Dreamworks' 2011 animated comedy Puss in Boots follows Puss (Antonio Banderas) in his pre-Shrek adventures. Puss is on the lam with his signature footwear and looking to clear his name from crimes he was tricked into committing. Soon, he finds himself up against Jack and Jill of nursery rhyme fame, discovers golden goose eggs in a castle in the sky, and meets the feline lady of his dreams. The successful prequel and spin-off evolved further into a television show The Adventures of Puss in Boots produced by Netflix. But if you can't get enough of cats swinging swords, then prepare for another adventure, since a reboot is coming soon. Chris Meledandri (Despicable Me) told Variety he's working on an entirely new story. We're unsure of what the plot is going to be, but Meledandri says he wouldn't be adverse to having the old cast return to the remake. While that sounds a little counterproductive, just remember that James Earl Jones played Mufasa in both the original Lion King and the remake, so Hollywood doesn't seem to have a problem bringing back original stars for new films.

Resident Evil is getting a zombie-filled remake

For a moment there, it looked like the Resident Evil franchise was coming to an end with The Last Chapter, but just like that, a new reboot is already in the works. The news broke during Cannes Film Festival 2018 when it was announced that Johannes Roberts of 47 Meters Down will write and direct the new film. Screenwriter Greg Russo has already written a screenplay, but we're not sure if Roberts is just giving his version a revision or starting from scratch.

There were also rumors that the legendary James Wan might be involved, as Deadline had reported that Wan would be a producer on the remake. But recent developments have Wan walking back all those claims, saying that he was never officially part of that production. As for Resident Evil star Milla Jovovich, she's been vocal about her displeasure with the news, voicing suspicions that the producers are doing this just for money and not for love of the game or the film fans. It sounds like there may be some bad zombie blood behind the scenes.

A Shrek reboot is coming out of the swamps

There are some beloved films that simply need to be left alone, and this tale of a grumpy, swamp-dwelling ogre feels like one of them. Shrek was a global phenomenon of joy that spawned several equally-loved sequels and television specials, as well as the spin-offs of Puss in Boots and The Adventures of Puss in Boots. This film feels almost sacrilegious to reboot, especially since upcoming director and writer Chris Meledandri has said, "When you look back on those vocal performances [from the original], they're awesome, and while you certainly could make a case for a complete reinvention, I find myself responding to my own nostalgic feelings of wanting to go back to those characterizations."

Meledandri went on to say that it's been challenging finding a story that "really does feel like it's not simply yet another film in a series of sequels." Of course, that makes us wonder, why does this reboot need to happen? It's especially odd when Meledandri insists he's working on an entirely new story for Shrek, but also says he'd be interested in bringing back the original cast. If the actors are going to reprise their roles, would this even be considered a reboot and not another sequel? Let's hope this project quietly fades away. But based on remake fever, we might not be so lucky.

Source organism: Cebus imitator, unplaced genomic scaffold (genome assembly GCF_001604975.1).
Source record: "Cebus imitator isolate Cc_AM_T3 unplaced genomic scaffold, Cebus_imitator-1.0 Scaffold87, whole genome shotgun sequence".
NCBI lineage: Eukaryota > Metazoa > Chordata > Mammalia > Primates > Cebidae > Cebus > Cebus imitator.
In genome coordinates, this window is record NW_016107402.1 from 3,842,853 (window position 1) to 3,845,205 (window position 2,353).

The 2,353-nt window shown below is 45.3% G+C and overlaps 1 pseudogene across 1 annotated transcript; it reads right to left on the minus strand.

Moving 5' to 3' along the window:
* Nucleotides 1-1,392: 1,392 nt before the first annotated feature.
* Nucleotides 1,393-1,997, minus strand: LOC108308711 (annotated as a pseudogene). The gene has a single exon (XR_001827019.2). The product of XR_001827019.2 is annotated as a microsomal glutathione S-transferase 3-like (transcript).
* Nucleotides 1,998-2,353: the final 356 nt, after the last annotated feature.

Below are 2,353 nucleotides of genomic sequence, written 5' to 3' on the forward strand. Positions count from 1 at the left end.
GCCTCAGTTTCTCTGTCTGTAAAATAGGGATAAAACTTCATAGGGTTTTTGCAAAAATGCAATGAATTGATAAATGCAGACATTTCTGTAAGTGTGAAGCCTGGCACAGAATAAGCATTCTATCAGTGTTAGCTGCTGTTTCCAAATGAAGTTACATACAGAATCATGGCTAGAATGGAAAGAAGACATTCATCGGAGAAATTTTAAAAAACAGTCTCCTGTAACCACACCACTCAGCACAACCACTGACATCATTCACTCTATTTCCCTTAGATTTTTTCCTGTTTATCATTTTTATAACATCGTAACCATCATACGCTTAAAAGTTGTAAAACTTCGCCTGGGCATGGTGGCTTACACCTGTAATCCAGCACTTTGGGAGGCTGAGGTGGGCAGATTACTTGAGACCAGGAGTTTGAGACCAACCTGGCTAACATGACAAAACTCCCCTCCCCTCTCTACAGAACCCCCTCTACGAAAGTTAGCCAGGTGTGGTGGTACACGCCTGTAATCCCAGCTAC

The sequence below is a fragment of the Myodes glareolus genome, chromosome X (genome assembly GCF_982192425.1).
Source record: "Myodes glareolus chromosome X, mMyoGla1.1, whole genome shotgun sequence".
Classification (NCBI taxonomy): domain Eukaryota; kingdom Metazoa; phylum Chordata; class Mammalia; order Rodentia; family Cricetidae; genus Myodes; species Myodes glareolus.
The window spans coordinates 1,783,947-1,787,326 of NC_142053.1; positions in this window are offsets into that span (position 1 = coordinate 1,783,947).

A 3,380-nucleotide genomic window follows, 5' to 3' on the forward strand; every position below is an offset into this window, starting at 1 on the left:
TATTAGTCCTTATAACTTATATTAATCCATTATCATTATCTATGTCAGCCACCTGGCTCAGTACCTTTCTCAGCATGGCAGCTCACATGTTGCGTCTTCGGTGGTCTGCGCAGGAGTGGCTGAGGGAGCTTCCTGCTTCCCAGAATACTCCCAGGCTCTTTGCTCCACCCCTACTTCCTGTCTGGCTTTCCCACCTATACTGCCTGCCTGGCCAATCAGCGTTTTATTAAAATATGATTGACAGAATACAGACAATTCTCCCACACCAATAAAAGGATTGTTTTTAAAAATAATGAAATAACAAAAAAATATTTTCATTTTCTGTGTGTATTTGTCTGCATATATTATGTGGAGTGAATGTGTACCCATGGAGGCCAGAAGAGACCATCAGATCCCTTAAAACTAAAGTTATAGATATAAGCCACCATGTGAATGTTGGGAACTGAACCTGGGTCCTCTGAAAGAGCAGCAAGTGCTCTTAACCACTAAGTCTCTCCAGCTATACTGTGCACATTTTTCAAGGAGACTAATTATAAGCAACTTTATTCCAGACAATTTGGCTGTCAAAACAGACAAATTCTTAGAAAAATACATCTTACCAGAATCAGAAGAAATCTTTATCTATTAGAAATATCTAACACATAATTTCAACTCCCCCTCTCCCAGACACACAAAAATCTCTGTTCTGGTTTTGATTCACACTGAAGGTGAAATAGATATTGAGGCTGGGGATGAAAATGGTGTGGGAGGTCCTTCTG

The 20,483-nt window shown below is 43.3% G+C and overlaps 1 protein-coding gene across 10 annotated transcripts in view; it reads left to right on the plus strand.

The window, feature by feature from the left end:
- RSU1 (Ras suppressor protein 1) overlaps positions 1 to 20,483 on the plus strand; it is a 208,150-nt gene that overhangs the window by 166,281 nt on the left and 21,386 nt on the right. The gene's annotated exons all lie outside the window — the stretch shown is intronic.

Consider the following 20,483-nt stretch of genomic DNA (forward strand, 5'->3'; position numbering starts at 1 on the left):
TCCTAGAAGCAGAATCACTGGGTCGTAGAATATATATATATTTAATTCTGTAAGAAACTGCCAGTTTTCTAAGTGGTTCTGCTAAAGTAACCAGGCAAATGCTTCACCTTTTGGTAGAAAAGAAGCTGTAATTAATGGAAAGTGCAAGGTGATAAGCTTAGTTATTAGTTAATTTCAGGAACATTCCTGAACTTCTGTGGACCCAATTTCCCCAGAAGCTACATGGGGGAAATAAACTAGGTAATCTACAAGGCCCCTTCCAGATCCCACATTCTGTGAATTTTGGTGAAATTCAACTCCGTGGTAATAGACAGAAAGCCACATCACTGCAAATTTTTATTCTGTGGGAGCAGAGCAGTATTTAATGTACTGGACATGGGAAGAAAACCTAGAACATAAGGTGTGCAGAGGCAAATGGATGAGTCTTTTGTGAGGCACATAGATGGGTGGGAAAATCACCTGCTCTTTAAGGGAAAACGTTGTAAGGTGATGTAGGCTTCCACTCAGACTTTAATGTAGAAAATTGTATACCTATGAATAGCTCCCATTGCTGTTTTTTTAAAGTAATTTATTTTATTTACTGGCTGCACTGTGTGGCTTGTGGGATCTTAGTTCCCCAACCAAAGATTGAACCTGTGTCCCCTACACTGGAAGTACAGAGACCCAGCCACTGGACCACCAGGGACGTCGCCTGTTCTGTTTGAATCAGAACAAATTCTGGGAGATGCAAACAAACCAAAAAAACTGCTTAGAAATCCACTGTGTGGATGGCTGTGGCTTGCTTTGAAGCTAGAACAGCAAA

The Train to Busan remake will be pulling into theaters soon

James Wan of The Conjuring and Aquaman has fully thrown his support behind remaking Yeon Sang-ho's heart-stopping South Korean zombie film, Train to Busan. The harrowing plot follows workaholic and absentee dad (Gong Yoo) who decides to step up and take his daughter (Su-an Kim) to visit her mother in Busan for her birthday. On the train from Seoul, they discover they're in the middle of a zombie apocalypse, and like any great zombie film, the undead often aren't the worst monsters to contend with. A poignant family drama between the father and his daughter gives this story a humanity that helped it achieve both critical and financial success. 

And now, after an extensive bidding war, New Line will be the studio behind James Wan's English-language remake, written by his longtime Annabelle collaborator Gary Dauberman. While there's no casting or other news available about the remake, there is news about a sequel to the original that director Yeon Sang-ho says will focus on the virus spreading around Korea. Hey, we're not complaining. We'll take all the Korean horror films we can get.

The Wrong Turn remake is coming right back

While the first installment of the Wrong Turn franchise and its initial sequel were solid genre films with a creepy plot and excellent production value, the subsequent four films got trashier and significantly more exploitative. Each installment features a grotesque cannibal family in the West Virginia woods who sets up traps alongside roads in order to capture stranded drivers and cook them up. While the first two films had some nice social commentary and work as homages to The Texas Chainsaw Massacre, the later films rely more on gore, nudity, and extreme violence. A reboot that takes the story back to where it started might be welcome. 

There is no casting news yet, but Mike P. Nelson (The Domestics) is directing and Wrong Turn's original creator, Alan McElroy, is writing the script. According to Deadline, "The updated version is described as a timely and topical meditation on society and its issues." Naturally, the plot will follow hikers who wind up on "the land of an inclusive society, where they soon discover they are under a different rule of law, and may not be the victims they thought they were." This sounds exactly like the original concept of the films, but a healthy dose of side-eye for this production is well deserved until more details become available.